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post #6 of 583 (permalink) Old 09-21-2009, 09:59 PM
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dan filipi wrote:
Quote:
I had a 70's Dodge tradesman van with a 318 CID engine and single BBL carb which was super easy to work on, very reliable and has an electric choke.
I dont know which brand carb it was and probably too big for a GW application but Dodge put a 6 cylinder in the same van so I might try that route.
Either that one or a Holley, both I'm familiar with but the Holley's I used to have trouble with the floats and seats.
Pretty much any small carb that has jetting available so I can tweak it is what I'm after.
Dang, I bought the same van 6 years ago out of a junkyard with a single barrel carb on a small V-8. Cleaned up all the gunk and dirt off the block, replaced all the plugs and wires and it ran like a champ!! I gave all of 400 for it and sold it a few months later for 800. It even still had the after market a/c setup in it and all it needed was freon.

I sold it to a guy so his yard crew would have something decent to haul the trailer with all the mowers on it. Sometimes I wish I still had it as it wasn't bad on gas at all.




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post #7 of 583 (permalink) Old 09-22-2009, 04:11 AM Thread Starter
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grayglennsr wrote:
Quote:
Speaking of CFM, someone mentioned 650 CFM, but some of these carbs seem to be a lot smaller than 650, more like 165 or 175. I know it makes a difference. Is that the gas fuel/volume? or the size of the plenum?
CFM flow for the GL-1000:
RPM @ 100%VE@ 75%VE (VE = Volumetric Efficiency)
1000 rpm = 18 cfm = 13 cfm (I say 75% for myVE, not yours..)
2500 rpm = 44 cfm = 33 cfm(cfm is a measure of demand)
4000 rpm = 71 cfm =53 cfm
6500 rpm = 115 cfm = 86 cfm
8000 rpm = 141 cfm = 105 cfm

A Weber 32/36 DGV flows 255 cfm...
The primary (32) flows about 190 cfm...
The secondary (36) flows the balance when activated.
The throttle progression is: primary = 1st 2/3: secondary = the last 1/3 (...roughly).
There is a fairly quick transition from primary to secondary.

So... knowing what the motor will flow, and its operating rpm range, tells us how much carburetor we need, and how much we don't need. (...of course it's simplified)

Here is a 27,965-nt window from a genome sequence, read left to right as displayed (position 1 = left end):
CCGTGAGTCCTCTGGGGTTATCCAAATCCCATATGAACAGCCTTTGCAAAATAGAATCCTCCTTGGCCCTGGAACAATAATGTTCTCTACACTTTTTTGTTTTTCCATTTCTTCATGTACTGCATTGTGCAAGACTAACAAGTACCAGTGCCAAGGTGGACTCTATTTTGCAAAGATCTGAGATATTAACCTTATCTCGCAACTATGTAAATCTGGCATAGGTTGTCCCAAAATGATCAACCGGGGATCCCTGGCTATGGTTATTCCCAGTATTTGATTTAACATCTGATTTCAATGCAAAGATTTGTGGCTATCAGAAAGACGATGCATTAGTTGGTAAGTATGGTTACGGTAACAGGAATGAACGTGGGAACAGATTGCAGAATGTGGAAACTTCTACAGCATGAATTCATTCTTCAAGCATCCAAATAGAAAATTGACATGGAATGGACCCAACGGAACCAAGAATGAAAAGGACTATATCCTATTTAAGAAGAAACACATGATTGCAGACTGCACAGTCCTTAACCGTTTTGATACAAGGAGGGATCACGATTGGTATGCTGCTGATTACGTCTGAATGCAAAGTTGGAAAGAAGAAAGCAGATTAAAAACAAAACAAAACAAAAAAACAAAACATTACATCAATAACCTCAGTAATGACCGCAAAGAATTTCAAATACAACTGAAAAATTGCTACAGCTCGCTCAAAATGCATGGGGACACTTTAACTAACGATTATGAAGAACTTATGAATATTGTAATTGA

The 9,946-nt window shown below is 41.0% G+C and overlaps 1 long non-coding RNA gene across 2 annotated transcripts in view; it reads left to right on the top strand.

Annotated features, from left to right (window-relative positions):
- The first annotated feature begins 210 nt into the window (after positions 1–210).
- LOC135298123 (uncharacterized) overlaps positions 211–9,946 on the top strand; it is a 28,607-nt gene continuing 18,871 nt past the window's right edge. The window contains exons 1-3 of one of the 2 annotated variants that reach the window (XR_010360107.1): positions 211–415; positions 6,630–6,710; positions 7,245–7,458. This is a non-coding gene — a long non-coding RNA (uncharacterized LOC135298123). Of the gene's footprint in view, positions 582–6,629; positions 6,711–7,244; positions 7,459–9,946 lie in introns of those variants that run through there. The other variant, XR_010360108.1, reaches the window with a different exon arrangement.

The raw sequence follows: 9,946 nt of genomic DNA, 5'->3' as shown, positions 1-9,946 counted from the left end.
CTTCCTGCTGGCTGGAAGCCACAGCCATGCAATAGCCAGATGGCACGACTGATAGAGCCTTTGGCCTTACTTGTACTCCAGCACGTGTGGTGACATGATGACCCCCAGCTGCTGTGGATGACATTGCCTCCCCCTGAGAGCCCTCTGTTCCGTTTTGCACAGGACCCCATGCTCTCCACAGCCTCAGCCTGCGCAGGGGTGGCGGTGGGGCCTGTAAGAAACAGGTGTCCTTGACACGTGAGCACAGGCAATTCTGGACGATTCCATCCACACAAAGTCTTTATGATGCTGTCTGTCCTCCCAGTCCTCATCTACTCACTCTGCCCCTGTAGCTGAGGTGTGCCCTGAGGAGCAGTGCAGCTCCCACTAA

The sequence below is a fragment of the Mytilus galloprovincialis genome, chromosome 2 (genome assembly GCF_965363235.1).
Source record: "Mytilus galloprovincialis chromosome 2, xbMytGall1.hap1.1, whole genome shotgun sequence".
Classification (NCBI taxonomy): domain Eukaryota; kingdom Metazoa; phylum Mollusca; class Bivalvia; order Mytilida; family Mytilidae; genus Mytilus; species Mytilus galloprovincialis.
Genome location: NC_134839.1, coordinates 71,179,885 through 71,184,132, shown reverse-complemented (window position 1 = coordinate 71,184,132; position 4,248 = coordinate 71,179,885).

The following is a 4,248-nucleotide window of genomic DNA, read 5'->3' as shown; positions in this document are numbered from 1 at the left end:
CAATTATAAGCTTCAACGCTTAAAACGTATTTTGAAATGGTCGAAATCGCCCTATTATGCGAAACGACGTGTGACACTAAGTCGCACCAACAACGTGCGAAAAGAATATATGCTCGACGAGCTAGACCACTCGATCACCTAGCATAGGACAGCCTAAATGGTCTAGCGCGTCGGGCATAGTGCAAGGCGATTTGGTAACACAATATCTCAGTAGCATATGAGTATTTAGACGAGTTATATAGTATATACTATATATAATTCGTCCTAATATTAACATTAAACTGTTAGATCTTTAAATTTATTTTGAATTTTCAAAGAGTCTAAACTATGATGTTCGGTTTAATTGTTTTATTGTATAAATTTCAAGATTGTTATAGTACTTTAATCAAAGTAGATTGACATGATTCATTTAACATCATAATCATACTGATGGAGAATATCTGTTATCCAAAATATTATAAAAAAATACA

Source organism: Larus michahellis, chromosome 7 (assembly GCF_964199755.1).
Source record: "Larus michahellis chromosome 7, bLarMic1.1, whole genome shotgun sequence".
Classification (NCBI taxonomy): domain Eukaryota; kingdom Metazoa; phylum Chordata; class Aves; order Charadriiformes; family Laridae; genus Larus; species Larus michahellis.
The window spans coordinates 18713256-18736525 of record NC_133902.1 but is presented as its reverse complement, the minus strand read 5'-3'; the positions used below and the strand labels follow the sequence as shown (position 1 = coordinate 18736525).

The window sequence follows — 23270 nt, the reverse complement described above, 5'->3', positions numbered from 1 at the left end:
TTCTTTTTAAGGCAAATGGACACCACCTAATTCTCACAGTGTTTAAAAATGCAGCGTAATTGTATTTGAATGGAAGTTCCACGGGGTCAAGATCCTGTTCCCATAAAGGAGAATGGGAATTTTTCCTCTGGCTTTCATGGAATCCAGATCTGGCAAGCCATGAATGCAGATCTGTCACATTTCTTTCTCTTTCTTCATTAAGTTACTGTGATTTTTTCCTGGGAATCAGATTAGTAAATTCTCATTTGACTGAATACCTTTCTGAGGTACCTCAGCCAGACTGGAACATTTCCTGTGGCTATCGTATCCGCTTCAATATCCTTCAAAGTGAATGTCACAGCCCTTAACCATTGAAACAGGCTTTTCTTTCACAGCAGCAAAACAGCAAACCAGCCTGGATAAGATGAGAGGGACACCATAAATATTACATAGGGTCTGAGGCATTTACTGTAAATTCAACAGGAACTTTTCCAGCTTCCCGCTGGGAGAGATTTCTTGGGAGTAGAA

If the above is taken as gospel, then we see that the 32/36 DGV may be more carb than we need. Looking at Webers chart below says we're 'bout right on the money though.There are any number of variables (erroneous inefficiency is one) that allow for error in trying to calculate with accuracy. My Weber sits on a 8-rubbered Type-3 manifold, and I aint calling that efficient by any standard, but it works.
I'd be happier with a smaller carburetor on my bike, but what I've got works for now.

Here is my Weber chart with input: (others may differ)
Line #1 = redline @ 9500 rpm
Line #2 = factory spec max pwr @ 7500 rpm
Line #3 = where I'll normally highside my upshift when tooling around.
Line #4 = one cylinders capacity...

Weber has other charts, but this one is a good start for us.




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post #8 of 583 (permalink) Old 09-22-2009, 06:52 PM Thread Starter
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Here's a useful blank graph for the DIY'er...


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post #9 of 583 (permalink) Old 09-22-2009, 06:56 PM Thread Starter
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Carburetor project #2: Weber 28/36 DCD

Like this one:


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post #10 of 583 (permalink) Old 09-22-2009, 06:59 PM
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As long as the cfm is adequate is a 2 bbl necessary?

1983 GL1100 Interstate with 1200 engine, single carb, and C5 ignition.